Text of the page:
Omniture Helps Put JetBlue's Keyword Marketing on Automated Pilot

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JetBlue Airways is beta testing Omniture SearchCenter to fully automate keyword marketing designed to encourage ticket bookings online.


The hosted suite reduces time spent researching keywords and tracking bids, said Marc Koif, JetBlue senior interactive analyst. The New York-based airline manages keyword campaigns of 3,000 to 4,000 words at any given time.


"I can set business rules through SearchCenter," he said. "I'm able to dial up certain keywords at a certain time of day and dial down during the other times."


The airline's use of SearchCenter complements Omniture's SiteCatalyst Web analytics program that JetBlue has used for a year and a half. It doesn't rely much on the Omniture Discover analytical product.


JetBlue typically buys all its brand-related keywords including permutations of its JetBlue Airways name. It also buys terms like "airfare," "cheap ticket" and "cheap tickets" as well as destination-specific keywords like "las vegas vacation" and "las vegas vacations."


"We're always trying to think of new keywords," Koif said. "If you can think of any keyword about buying an online ticket, we probably advertise with it."


SearchCenter is JetBlue's first hosted search solution. The company previously used Google AdWords before starting the early fall beta test of SearchCenter.


JetBlue struggled with many issues before SearchCenter. Keyword search marketing performance could not be measured. Multiple time-consuming steps were required to publish keyword marketing reports. And a three-month reporting lag existed for accessing keyword performance data.


SearchCenter has lowered the airline's cost per conversion. It is on track to save 50 hours of manual report generation for the quarter. The three-month reporting time lag is gone. And keyword performance data automatically are delivered in real time.


Another benefit is SearchCenter's click-fraud detector. Click fraud is a major issue for search advertisers, but the subject is enveloped in opacity. So the detector sets thresholds that alert Koif when violated. One example is if a keyword suddenly gets 10,000 clicks instead of the typical 1,000.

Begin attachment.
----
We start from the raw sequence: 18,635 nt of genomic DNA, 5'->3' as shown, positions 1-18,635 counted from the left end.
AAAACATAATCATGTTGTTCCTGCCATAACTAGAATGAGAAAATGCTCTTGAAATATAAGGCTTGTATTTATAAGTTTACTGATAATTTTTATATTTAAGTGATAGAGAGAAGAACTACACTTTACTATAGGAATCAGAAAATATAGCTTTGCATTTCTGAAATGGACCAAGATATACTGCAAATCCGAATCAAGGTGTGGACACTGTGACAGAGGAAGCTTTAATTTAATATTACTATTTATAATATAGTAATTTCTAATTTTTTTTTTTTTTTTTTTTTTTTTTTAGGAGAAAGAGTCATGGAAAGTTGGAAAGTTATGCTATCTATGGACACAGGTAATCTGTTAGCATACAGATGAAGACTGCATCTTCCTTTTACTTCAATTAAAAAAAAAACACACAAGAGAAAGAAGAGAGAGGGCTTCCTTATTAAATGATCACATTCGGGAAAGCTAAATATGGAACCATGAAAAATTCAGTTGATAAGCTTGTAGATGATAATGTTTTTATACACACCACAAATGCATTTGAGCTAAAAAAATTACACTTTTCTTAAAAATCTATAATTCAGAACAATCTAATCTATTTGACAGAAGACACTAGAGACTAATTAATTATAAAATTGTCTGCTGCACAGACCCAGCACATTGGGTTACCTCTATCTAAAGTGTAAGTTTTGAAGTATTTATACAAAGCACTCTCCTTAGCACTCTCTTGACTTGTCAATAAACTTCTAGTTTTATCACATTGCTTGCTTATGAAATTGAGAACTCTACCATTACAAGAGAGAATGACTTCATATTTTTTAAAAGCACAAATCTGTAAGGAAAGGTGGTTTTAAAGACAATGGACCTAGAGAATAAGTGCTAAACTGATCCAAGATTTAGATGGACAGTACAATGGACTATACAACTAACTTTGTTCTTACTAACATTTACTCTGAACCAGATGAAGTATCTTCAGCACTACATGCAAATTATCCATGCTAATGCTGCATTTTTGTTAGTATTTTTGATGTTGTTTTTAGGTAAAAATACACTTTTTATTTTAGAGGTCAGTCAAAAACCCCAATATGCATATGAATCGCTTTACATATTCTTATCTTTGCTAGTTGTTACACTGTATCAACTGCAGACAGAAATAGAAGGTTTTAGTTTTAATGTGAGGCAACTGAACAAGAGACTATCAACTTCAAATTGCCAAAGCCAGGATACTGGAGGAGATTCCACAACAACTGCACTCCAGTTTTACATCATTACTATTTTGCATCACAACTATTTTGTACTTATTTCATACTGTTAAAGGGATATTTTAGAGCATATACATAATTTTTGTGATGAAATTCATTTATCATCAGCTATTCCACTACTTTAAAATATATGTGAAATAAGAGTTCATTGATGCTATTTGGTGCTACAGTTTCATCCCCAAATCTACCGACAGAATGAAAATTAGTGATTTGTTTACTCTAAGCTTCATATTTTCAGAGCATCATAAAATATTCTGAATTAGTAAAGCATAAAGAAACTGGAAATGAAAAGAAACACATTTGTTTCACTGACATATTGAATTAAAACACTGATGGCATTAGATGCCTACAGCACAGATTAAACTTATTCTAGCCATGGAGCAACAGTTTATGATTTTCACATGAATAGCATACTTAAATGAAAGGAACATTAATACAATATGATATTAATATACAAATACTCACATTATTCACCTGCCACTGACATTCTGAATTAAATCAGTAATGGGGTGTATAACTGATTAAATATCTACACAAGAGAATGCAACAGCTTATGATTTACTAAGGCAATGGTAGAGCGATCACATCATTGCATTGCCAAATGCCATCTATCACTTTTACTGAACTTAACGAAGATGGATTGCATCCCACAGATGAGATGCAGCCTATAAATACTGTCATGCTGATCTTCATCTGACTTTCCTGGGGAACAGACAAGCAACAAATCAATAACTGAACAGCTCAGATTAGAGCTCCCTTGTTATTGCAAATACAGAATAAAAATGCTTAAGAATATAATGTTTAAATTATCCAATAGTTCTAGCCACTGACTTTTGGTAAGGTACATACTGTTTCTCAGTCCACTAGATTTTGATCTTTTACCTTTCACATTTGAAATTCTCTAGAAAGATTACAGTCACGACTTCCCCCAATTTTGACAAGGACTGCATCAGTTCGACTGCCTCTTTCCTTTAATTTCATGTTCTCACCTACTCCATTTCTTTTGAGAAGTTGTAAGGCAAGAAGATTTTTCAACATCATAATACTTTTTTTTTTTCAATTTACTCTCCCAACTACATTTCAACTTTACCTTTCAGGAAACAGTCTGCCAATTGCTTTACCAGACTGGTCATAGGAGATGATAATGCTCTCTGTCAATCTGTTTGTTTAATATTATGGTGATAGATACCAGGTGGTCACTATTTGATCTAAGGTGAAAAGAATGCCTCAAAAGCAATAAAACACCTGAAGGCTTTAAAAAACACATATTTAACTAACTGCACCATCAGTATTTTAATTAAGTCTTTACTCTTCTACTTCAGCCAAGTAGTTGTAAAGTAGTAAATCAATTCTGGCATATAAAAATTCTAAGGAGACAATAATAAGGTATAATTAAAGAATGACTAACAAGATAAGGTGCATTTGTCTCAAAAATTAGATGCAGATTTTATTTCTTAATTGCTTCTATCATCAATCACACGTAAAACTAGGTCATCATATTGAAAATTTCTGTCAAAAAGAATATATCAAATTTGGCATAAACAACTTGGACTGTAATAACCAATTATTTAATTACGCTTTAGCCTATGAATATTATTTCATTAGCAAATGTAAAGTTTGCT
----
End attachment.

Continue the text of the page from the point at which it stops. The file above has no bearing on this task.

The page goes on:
"Google and Yahoo are not very forthcoming on that kind of information," he said. "There are times when I see a $1,000 credit on my bill and then you get a runaround. I ask, 'What's this for?' and I'm told, 'Oh, it's just an adjustment.' I never know what an adjustment means. And if they're giving us $1,000, why not $2,000 or $3,000?"


Omniture's search and analytics products help JetBlue understand how consumers behave online. This is critical because the Web, along with the telephone, is a main source of JetBlue's bookings.


Koif handles not just search campaigns, but also develops internally JetBlue's e-mail efforts linked to offers on www.jetblue.com. Omniture SiteCatalyst helps him track consumer behavior online and adjust things like buttons higher on a Web page or pitch better depending on seasonality.


"Most obviously it helps us track all campaigns," he said. "We can further define e-mail campaigns and banner ads. With SiteCatalyst, we can see the booking flow, when people are searching for flights, where they are falling off."


As with many companies, considerable traffic on JetBlue's site originates from search queries. So search marketing is critical enough that JetBlue handles it inhouse.


"Overall, I'd say it's very important," Koif said. "In the last year since we've been doing search, it's really moved up the ladder. Two years ago it was a novelty."


The case can be made that JetBlue is such a strong brand that it can draw traffic directly to its site. And it has. Yet it is compelled to advertise on search engines like Yahoo and Google. Not buying keywords, even of its own brand names, is a risk not worth taking.


"People searching on our brand terms would obviously go somewhere else" if JetBlue didn't buy them, Koif said. "I honestly think, in terms of brand terms, it's a defensive move. I make sure that we grab that top spot so that no one else can. I haven't seen any advertisers on our keywords. We never buy other airlines' brand keywords. But who knows? A Delta someday might decide to."


Mickey Alam Khan covers Internet marketing campaigns and e-commerce, agency news as well as circulation for DM News and DMNews.com. To keep up with the latest developments in these areas, subscribe to our daily and weekly e-mail newsletters by visiting www.dmnews.com/newsletters


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